By Ariel Peterson
AUSTIN, TX—Kosoul Chanthakoummane is scheduled to be executed in Texas on Aug. 17, 2022, despite significant doubt with his conviction due to its reliance on faulty and insufficient evidence.
Chanthakoummane was first found guilty of the murder of McKinney, Texas, real estate agent Sarah Walker in 2007.
Walker’s body, discovered in the kitchen of a model home by a house-hunting couple, was a gruesome sight. She had been stabbed 33 times, her nose and teeth were broken, her Rolex watch and wedding ring were missing and, significantly, she had been bitten by her attacker on her neck.
The only eyewitnesses were another realtor and her husband, who had been at the model home the morning of Walker’s murder and had mistaken a man they saw outside the home for a potential client.
Both eyewitnesses subsequently underwent hypnosis performed by Texas Ranger Richard Shing, after which a composite sketch of the suspect was produced.
This composite sketch led McKinney police to Chanthakoummane, and after finding DNA evidence that linked him to the model house, McKinney police concluded in an Associated Press article that they were “confident in their arrest.”
Chanthakoummane’s trial began on Oct. 8, 2007, and on Oct. 17, 2007, a jury found him guilty of capital murder.
Nevertheless, Chanthakoummane has always asserted that he is actually innocent.
In the years since, scientific developments have cast doubt on much of the evidence that was crucial to Chanthakoummane’s conviction.
First, there was the bitemark evidence.
Dr. Brent Hutson had been called to testify in Chanthakoummane’s case after performing an analysis of the bitemark on Walker’s neck. After taking molds of both the bitemark and Chanthakoummane’s teeth, Hutson told the court it was his opinion “within dental certainty, that the teeth of the suspect were responsible for that patterned injury.”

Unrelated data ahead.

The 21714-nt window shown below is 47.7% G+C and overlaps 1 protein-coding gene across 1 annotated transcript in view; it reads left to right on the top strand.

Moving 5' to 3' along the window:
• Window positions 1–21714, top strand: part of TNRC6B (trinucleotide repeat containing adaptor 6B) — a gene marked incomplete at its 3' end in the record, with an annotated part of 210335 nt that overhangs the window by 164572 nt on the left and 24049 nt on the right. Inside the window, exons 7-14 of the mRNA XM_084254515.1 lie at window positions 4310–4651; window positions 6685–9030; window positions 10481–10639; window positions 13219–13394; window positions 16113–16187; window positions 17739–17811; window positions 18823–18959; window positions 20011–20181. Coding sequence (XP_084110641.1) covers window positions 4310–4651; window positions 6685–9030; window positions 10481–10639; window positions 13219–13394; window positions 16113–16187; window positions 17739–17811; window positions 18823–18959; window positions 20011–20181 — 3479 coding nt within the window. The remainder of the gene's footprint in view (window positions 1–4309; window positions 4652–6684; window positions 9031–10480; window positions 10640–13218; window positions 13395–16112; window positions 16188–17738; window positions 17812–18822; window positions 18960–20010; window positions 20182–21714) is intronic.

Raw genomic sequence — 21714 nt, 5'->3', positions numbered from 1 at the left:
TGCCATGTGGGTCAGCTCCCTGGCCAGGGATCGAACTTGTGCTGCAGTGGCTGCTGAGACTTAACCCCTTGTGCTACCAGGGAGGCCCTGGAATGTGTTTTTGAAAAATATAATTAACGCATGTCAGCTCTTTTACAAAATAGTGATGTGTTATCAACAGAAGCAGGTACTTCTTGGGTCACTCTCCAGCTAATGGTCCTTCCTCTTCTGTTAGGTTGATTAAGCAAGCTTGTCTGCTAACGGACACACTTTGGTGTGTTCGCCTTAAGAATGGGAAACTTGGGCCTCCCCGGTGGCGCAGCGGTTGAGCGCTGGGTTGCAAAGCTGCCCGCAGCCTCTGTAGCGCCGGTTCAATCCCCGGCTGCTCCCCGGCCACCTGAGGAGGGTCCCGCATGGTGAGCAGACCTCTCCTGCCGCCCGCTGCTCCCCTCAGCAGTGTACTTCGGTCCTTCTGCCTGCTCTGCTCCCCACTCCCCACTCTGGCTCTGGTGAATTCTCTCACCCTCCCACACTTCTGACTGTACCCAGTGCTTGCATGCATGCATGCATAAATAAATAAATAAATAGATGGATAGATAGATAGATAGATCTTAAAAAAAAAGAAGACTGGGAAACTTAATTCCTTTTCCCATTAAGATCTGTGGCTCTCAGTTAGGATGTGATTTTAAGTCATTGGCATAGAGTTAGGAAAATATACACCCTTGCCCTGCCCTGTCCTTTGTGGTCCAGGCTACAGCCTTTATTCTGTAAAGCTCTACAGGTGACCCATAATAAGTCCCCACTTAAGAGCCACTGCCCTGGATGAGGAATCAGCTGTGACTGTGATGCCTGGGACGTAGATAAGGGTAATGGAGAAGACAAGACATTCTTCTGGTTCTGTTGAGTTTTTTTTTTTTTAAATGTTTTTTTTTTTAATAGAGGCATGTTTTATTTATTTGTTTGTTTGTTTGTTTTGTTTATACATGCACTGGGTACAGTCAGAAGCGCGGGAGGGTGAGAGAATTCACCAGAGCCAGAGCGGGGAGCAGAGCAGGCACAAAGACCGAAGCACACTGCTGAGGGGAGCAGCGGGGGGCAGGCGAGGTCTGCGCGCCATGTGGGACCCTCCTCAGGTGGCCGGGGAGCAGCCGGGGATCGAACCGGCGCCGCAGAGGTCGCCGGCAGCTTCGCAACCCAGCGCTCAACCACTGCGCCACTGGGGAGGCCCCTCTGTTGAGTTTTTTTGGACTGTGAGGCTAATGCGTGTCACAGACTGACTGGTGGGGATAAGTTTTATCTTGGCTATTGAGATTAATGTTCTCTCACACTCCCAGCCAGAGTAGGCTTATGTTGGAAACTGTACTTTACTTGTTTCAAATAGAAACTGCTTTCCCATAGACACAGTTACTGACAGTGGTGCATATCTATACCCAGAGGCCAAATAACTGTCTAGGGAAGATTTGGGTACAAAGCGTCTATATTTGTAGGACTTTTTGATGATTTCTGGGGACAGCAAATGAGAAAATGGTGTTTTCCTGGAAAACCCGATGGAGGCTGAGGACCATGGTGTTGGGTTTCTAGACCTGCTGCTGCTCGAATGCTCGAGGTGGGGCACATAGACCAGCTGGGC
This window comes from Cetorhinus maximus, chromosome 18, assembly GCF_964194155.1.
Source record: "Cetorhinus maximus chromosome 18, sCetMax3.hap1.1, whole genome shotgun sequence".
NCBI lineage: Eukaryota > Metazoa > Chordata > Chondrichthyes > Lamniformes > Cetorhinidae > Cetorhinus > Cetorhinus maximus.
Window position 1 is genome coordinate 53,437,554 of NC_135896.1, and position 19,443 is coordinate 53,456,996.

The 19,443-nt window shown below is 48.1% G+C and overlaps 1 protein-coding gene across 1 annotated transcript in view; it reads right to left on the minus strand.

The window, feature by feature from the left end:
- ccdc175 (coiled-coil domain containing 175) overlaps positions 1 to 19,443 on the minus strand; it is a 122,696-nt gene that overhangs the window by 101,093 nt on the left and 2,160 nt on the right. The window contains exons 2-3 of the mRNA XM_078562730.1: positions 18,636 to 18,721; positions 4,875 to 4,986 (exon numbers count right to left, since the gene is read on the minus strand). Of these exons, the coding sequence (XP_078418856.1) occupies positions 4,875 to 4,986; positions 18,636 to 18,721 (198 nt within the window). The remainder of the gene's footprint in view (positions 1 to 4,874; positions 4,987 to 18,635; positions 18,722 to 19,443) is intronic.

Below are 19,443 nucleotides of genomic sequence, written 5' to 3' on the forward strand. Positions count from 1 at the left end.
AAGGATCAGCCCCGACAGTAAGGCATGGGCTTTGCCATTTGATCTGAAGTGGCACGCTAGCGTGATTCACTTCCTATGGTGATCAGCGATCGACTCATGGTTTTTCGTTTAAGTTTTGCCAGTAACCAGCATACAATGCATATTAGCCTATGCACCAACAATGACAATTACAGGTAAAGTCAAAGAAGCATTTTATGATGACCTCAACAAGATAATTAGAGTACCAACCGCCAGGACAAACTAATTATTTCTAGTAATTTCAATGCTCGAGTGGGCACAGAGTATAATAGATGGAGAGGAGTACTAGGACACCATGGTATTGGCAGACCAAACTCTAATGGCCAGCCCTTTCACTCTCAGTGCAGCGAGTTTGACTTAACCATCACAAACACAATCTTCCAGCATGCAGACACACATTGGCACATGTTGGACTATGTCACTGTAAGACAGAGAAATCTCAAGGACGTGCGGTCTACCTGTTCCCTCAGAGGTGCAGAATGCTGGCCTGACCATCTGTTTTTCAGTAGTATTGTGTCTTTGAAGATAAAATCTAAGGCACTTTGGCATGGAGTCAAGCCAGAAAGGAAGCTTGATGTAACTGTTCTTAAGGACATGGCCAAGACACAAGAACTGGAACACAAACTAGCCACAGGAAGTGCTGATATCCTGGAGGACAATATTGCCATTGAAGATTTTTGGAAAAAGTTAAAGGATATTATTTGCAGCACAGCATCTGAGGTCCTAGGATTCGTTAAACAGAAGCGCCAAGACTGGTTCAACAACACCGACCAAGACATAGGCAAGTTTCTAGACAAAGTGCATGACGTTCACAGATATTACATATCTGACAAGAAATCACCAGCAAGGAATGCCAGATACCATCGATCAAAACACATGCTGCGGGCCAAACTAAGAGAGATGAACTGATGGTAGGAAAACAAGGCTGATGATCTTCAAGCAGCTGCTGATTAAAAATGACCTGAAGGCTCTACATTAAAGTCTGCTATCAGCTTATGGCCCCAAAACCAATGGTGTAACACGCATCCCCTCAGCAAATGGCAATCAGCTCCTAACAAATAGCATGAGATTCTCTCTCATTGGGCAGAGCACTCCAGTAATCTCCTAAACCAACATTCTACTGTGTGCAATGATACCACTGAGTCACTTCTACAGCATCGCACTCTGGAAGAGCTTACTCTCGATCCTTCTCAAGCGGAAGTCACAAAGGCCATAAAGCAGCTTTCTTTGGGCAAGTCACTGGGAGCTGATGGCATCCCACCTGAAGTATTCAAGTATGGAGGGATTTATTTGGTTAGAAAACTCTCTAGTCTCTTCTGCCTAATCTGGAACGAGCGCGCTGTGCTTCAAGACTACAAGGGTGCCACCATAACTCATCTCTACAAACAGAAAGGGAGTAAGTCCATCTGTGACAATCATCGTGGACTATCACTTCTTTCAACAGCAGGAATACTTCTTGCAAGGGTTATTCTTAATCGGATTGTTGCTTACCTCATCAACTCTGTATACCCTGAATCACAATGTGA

Hutson also testified, though, that he “did not even make an attempt to make any other blind comparisons of dental impressions,” according to Chanthakoummane’s most recent application for writ of habeas corpus, and therefore he couldn’t say Chanthakoummane was “the one and only person in the world that could have caused this injury.”
Furthermore, bitemark evidence has more recently been debunked and is now considered junk science.
As Chanthakoummane’s habeas application notes, a 2009 report by the National Academy of Sciences found that “there is an inadequate scientific basis for concluding that ‘bitemark comparisons’ can cause a ‘conclusive match.’”
His lawyers also state that “attorneys and scientists have exposed bitemark-identification evidence as a leading cause of wrongful convictions” and “Texas courts no longer accept bitemark analysis as a reliable scientific discipline.”
A similar story is true for the hypnosis techniques used to elicit eyewitness testimony.
The witnesses had been instructed to visualize the events of the day they were at the model house in their “mind’s eye” as if their minds could capture pictures and video objectively, like cameras. Research in cognitive psychology has revealed, though, that this is an inaccurate assumption about how memories work.
Chanthakoummane’s habeas application includes statements from a consultation with psychology professor Dr. Steven Lynn, who declared, “The vagaries of memory contradict the view that memories are stored in pristine form; it is now widely recognized that what is recalled is rarely if ever, a true ‘snapshot’ of a witnessed event.”
Dr. Lynn gave another explanation as to why memories accessed under hypnosis may not be accurate: “Non-hypnotic suggestive procedures can implant false memories of complex events, such as riding in a hot air balloon, being the victim of bullying, being subjected to a vicious animal attack, and committing a crime, in approximately 20% to 80% of participants.”